Georgia Tech (the Georgia Institute of Technology in Atlanta, GA) charges its students on campus $ 45 000. for an M.A. in Computer Science.  At the same time - and the first time -  they now charge $ 7000. for the same M.A. online.  


So what do you think will happen? I think sooner or later this will happen:


1. More and more students will get the degree online, and fewer and fewer students will get it on campus.


2. Georgia Tech  will make more money with its distant online students that it ever made with its students on campus.


3. Once most or all of its courses have been fully developed and have become available online, Georgia Tech will be able to manage with fewer and fewer "overqualified" professors and will run its degree programs with cheaper "assistants" and "mentors". The most famous professors will get special contracts for the use of their names, for "updates", and for general supervision. The less renowned faculty members will become increasingly expendable, or at least will have to suffer demotions or salary and budget cuts. There will be less hiring of new, expensive faculty. Tenure will become a thing of the past.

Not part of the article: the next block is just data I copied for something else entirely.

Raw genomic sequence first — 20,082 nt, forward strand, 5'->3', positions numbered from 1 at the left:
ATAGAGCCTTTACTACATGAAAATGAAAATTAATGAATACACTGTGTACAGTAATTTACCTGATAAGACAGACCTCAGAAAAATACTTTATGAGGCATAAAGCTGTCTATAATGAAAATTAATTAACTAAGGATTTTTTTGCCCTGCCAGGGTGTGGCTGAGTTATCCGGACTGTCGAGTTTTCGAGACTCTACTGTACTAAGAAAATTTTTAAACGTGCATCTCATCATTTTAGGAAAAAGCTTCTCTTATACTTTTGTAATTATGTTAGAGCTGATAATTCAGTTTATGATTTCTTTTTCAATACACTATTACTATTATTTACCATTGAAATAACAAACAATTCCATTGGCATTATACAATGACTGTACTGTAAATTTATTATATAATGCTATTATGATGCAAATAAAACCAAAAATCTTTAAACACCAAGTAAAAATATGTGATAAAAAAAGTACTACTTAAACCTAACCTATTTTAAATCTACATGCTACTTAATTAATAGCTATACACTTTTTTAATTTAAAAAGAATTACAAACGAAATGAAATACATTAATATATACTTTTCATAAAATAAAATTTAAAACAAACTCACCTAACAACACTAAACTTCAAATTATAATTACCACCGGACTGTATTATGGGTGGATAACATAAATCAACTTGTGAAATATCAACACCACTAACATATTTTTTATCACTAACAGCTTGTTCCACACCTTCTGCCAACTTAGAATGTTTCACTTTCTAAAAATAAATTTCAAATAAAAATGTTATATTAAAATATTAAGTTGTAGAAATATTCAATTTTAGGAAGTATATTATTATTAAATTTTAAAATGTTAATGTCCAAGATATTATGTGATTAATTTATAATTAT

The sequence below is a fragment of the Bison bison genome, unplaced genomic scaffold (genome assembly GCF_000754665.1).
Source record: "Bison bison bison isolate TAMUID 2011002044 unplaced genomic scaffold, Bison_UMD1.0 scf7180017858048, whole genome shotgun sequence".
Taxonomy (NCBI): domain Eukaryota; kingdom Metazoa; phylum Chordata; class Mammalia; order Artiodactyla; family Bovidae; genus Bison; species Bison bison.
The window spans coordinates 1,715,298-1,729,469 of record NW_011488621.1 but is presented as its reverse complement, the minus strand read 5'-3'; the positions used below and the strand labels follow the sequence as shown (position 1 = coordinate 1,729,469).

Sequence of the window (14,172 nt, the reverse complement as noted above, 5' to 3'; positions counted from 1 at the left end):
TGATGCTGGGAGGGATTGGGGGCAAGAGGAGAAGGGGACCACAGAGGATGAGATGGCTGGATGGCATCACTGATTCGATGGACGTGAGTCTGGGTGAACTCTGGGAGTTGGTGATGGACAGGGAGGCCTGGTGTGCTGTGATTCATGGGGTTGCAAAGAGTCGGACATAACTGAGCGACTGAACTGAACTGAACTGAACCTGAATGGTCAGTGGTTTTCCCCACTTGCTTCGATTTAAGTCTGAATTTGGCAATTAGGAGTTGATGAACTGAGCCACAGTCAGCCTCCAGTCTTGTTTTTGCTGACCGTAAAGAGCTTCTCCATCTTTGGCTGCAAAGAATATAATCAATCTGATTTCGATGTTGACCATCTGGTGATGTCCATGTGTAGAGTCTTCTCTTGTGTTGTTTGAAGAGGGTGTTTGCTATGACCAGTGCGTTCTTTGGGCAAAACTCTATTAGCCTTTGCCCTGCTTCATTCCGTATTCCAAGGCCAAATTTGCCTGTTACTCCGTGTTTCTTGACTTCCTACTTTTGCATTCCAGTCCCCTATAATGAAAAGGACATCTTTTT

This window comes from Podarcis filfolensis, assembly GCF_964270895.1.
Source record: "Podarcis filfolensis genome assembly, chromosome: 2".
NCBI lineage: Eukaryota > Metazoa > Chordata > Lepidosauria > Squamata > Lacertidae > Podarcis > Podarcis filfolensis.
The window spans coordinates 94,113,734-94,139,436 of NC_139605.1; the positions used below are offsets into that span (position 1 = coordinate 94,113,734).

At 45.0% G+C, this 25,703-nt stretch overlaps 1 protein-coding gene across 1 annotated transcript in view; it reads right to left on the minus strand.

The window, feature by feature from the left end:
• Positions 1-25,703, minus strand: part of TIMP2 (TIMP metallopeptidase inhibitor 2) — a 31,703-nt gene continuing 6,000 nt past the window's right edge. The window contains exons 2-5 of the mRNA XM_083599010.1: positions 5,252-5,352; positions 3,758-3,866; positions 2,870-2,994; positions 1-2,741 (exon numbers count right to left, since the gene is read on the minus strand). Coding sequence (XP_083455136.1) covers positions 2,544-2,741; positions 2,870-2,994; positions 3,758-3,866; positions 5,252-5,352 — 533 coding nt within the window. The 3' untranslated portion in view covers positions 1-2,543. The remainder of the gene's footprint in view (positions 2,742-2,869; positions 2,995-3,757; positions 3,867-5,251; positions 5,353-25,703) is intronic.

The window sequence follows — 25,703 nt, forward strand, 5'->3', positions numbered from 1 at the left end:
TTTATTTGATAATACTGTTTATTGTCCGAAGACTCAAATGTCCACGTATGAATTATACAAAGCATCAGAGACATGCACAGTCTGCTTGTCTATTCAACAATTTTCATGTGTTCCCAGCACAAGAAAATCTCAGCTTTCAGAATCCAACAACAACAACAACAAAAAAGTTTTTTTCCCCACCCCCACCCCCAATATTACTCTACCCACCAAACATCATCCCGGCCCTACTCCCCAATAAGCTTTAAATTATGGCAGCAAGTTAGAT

4. There will be an ever-widening gap between a university's money-making education and its money-devouring research. The latter will demand a percentage of the new income, and the former will resist that demand. The ensuing permanent budget wars will not be pretty. Eventually, research will lose out and will, even more than today, depend on outside funding. In the long run, the teaching and research functions of our universities will become totally separate and may even result in separate institutions with their own campuses, budgets, and administrations. (In Germany, well-funded, large research organizations have already taken over much of the expensive, high-quality research formerly undertaken by universities, e.g. the Max Planck-, Fraunhofer-, Helmholtz- , and Leibniz-Societies.)


One can easily figure out the rest. I myself predict this: